When I started climbing I was so desperate to get out there that I would rope up with anyone who had a pulse and claimed they could belay. I picked up partners in campgrounds, parking lots, even on the internet. Once I picked up a partner at the Lover's Leap campground. While we were sorting gear at the base of the route this guy, who I had met about 30 minutes before, said, "Well, I guess we should have that conversation".

"What conversation?" I replied.

"About anchors..."

"Oh, you mean that anchors are good and we should build them?"

April 26, 2014

Dr. J's Dodgy Elbows

Rock climbing season is upon us in most of the US. For many climbers that means it's time to aggravate old injuries. Everyone says that elbows are the most common body part to suffer from a climbing overuse injury and that certainly seems to be the case in the Eastern Sierra right now. I must know at least four climbers who are currently complaining about their elbows, some of tendonitis, some of tendonosis.

A great resource for climbers who are suffering from or looking to prevent these types of injuries is this article from the website of Dr. Julian Saunders, an Osteopath and former sponsored climber. He explains what tendonosis and tendonitis are, what causes them, and what to do about it. As a bonus, his writing is also kinda funny.

April 4, 2014

Repairing Holes in Packs and Pants

I can rarely escape a season of ice climbing without some damage to my climbing pants. Crampons are not kind to soft shell gear (or hard shell gear for that matter). Jackets and backpacks receive similar rough treatment from rough alpine granite in the summer.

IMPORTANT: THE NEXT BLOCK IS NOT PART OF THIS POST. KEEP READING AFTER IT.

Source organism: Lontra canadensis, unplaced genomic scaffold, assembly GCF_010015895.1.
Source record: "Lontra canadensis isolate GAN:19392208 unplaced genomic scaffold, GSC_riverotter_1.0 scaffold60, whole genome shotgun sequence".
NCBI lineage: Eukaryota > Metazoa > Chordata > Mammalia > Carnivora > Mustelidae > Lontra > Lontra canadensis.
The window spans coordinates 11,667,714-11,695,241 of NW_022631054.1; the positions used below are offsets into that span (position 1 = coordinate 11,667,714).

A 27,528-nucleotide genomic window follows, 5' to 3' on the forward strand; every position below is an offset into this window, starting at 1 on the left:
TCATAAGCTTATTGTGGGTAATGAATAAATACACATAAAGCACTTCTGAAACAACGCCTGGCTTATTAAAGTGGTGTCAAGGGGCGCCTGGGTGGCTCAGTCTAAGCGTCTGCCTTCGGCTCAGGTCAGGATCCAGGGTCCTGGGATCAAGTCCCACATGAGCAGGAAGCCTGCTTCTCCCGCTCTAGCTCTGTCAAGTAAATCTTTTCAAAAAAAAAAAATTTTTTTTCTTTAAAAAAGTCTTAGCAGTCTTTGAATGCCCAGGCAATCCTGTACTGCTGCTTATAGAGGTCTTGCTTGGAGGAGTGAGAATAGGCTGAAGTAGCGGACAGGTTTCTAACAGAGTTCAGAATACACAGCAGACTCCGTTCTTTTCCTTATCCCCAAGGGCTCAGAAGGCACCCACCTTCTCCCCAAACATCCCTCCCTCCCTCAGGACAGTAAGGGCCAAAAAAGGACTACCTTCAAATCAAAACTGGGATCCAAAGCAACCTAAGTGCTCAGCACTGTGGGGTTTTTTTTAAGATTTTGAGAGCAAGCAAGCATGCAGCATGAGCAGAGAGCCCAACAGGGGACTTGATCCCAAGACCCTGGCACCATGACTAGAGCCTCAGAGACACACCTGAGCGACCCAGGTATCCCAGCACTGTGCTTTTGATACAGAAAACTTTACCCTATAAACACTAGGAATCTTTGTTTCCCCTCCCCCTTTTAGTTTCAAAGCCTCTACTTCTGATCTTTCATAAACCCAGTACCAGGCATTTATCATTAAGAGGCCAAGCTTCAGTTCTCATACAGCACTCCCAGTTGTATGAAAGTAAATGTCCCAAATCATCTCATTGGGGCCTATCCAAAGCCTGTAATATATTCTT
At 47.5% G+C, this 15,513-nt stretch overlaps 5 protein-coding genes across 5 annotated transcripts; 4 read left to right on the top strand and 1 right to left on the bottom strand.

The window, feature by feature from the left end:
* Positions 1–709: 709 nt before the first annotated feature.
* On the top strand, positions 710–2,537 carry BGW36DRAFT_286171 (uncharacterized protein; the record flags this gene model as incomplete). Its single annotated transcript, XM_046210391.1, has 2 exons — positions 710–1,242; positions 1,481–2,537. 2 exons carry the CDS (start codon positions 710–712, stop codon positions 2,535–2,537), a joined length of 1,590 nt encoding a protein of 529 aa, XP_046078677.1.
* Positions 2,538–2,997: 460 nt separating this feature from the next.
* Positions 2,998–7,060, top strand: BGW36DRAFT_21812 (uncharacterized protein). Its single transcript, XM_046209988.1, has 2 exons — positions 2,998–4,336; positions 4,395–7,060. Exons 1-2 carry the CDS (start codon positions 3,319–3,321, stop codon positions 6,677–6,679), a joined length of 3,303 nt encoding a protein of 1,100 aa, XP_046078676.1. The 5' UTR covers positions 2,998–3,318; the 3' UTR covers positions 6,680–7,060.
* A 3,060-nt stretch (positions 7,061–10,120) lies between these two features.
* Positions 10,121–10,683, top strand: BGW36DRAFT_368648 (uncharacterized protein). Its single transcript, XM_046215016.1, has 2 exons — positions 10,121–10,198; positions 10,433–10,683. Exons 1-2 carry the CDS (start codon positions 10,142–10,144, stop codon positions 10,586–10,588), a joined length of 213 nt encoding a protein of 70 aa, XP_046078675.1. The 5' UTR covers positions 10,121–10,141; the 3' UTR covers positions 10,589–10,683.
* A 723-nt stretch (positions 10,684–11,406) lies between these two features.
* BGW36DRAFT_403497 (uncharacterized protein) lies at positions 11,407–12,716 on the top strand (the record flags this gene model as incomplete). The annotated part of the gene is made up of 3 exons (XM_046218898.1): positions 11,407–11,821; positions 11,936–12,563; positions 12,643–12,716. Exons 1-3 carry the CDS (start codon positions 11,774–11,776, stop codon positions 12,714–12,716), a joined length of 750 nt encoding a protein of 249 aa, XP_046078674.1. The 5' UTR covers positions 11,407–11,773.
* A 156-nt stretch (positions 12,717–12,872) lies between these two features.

Some duct tape fixes the damage on the spot, but usually doesn't last and often leaves behind some adhesive. Tenacious Tape will last quite a bit longer (including multiple trips through the laundry) but isn't particularly abrasion or cut resistant. 

The best long-term fix I've discovered is Seam Grip. It comes in a 1oz. tube and can be found at any halfway decent gear shop.

March 10, 2014

Whorl Mountain

Luke and McKenzie practice roped skiing for future bigger endeavors while Aaron breaks trail in the distance. Horse Creek Peak looks great in the background.

I sent a bunch of local friends the following Facebook message last Monday:

Hey Gang, Aaron and I are climbing Whorl Mountain or Excelsior Mountain on Wednesday. We're not sure which one yet. There will surely be skiing, scrambling, hiking, postholing, stupidity and awesome shit. Everyone's invited, and tell anybody we forgot. Let us know in the next 20 hours if you're interested.

Aaron and I were going for a full (but not enormous) day in the mountains that might involve standing on top of a mountain and thought it might be fun if some friends joined us. Honestly, I wasn't expecting many replies. I knew some of those folks already had to work, neither Whorl or Excelsior are very well known peaks, and it was fairly last minute. So I was pleasantly surprised when Luke and McKenzie let me know they were in. They were planning to use it as an opportunity to test gear and practice techniques for future trips.